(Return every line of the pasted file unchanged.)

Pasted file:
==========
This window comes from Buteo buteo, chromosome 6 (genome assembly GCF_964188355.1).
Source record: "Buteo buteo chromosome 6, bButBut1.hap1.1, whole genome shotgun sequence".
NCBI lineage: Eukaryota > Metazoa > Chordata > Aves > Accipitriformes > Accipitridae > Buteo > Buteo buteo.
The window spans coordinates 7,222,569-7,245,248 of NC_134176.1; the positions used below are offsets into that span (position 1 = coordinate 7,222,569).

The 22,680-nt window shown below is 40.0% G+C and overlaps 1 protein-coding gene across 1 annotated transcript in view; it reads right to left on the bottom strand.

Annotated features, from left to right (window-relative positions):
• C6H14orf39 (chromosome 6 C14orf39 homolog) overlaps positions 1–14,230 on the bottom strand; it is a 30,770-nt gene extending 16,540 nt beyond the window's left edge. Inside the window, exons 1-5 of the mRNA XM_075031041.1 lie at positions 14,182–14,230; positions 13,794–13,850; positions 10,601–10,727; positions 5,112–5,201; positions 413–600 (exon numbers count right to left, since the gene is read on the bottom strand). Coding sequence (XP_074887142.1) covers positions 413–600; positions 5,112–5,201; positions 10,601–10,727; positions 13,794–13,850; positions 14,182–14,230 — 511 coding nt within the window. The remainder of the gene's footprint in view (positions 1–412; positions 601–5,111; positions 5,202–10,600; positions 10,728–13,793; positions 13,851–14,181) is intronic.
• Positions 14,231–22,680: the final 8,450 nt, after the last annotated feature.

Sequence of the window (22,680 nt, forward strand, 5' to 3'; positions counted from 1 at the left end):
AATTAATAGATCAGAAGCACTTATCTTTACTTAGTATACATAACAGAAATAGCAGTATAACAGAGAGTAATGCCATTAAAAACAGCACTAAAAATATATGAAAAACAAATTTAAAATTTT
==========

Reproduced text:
This window comes from Buteo buteo, chromosome 6 (genome assembly GCF_964188355.1).
Source record: "Buteo buteo chromosome 6, bButBut1.hap1.1, whole genome shotgun sequence".
NCBI lineage: Eukaryota > Metazoa > Chordata > Aves > Accipitriformes > Accipitridae > Buteo > Buteo buteo.
The window spans coordinates 7,222,569-7,245,248 of NC_134176.1; the positions used below are offsets into that span (position 1 = coordinate 7,222,569).

The 22,680-nt window shown below is 40.0% G+C and overlaps 1 protein-coding gene across 1 annotated transcript in view; it reads right to left on the bottom strand.

Annotated features, from left to right (window-relative positions):
• C6H14orf39 (chromosome 6 C14orf39 homolog) overlaps positions 1–14,230 on the bottom strand; it is a 30,770-nt gene extending 16,540 nt beyond the window's left edge. Inside the window, exons 1-5 of the mRNA XM_075031041.1 lie at positions 14,182–14,230; positions 13,794–13,850; positions 10,601–10,727; positions 5,112–5,201; positions 413–600 (exon numbers count right to left, since the gene is read on the bottom strand). Coding sequence (XP_074887142.1) covers positions 413–600; positions 5,112–5,201; positions 10,601–10,727; positions 13,794–13,850; positions 14,182–14,230 — 511 coding nt within the window. The remainder of the gene's footprint in view (positions 1–412; positions 601–5,111; positions 5,202–10,600; positions 10,728–13,793; positions 13,851–14,181) is intronic.
• Positions 14,231–22,680: the final 8,450 nt, after the last annotated feature.

Sequence of the window (22,680 nt, forward strand, 5' to 3'; positions counted from 1 at the left end):
AATTAATAGATCAGAAGCACTTATCTTTACTTAGTATACATAACAGAAATAGCAGTATAACAGAGAGTAATGCCATTAAAAACAGCACTAAAAATATATGAAAAACAAATTTAAAATTTT